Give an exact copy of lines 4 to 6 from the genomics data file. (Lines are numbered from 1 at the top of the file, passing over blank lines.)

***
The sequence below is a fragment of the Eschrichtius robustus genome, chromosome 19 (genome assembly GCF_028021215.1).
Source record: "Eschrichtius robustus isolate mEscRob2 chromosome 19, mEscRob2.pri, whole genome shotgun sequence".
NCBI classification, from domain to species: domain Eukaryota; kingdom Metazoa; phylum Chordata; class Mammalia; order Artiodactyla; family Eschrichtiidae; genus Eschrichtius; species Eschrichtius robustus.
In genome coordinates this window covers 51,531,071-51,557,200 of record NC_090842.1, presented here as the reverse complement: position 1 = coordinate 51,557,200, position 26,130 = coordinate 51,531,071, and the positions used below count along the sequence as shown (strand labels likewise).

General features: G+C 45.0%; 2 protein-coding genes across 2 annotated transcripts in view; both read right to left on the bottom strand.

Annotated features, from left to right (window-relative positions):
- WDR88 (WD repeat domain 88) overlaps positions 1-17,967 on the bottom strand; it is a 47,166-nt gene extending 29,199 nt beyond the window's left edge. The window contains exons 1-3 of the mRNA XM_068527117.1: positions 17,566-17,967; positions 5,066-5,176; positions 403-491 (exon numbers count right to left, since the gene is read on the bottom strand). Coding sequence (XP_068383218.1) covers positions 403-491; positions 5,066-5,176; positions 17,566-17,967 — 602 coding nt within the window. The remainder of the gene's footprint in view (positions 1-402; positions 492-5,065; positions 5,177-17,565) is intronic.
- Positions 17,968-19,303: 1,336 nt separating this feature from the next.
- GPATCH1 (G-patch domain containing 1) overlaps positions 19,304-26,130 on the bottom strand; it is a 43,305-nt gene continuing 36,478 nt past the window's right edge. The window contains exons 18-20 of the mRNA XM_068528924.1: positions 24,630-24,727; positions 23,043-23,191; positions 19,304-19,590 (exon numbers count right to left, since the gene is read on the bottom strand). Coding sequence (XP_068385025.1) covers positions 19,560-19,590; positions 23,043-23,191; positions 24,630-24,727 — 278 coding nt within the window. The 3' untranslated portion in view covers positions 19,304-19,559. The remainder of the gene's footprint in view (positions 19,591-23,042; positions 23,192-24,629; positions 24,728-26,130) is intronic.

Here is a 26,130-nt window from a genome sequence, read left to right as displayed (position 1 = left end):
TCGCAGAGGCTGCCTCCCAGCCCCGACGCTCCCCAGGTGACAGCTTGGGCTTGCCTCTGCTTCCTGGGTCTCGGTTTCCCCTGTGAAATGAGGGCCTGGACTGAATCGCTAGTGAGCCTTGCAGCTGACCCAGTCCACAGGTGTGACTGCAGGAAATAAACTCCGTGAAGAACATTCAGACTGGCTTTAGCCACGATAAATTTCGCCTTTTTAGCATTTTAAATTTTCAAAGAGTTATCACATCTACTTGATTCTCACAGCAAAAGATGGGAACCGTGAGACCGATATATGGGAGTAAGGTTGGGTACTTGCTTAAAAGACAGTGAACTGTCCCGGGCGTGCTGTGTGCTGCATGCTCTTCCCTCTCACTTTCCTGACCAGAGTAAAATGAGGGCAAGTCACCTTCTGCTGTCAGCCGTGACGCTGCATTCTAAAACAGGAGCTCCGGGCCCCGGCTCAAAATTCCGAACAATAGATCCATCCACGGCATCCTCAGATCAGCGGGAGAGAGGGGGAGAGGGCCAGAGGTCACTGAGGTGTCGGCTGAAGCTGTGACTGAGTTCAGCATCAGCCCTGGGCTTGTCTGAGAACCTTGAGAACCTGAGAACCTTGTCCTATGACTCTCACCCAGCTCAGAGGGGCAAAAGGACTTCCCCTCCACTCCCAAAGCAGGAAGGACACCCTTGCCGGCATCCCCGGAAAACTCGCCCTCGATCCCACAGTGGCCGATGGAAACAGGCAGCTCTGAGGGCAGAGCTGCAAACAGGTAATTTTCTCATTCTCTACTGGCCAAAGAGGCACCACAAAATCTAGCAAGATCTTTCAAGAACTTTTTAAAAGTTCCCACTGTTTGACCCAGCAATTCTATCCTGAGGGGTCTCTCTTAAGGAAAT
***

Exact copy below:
In genome coordinates this window covers 51,531,071-51,557,200 of record NC_090842.1, presented here as the reverse complement: position 1 = coordinate 51,557,200, position 26,130 = coordinate 51,531,071, and the positions used below count along the sequence as shown (strand labels likewise).

General features: G+C 45.0%; 2 protein-coding genes across 2 annotated transcripts in view; both read right to left on the bottom strand.

Annotated features, from left to right (window-relative positions):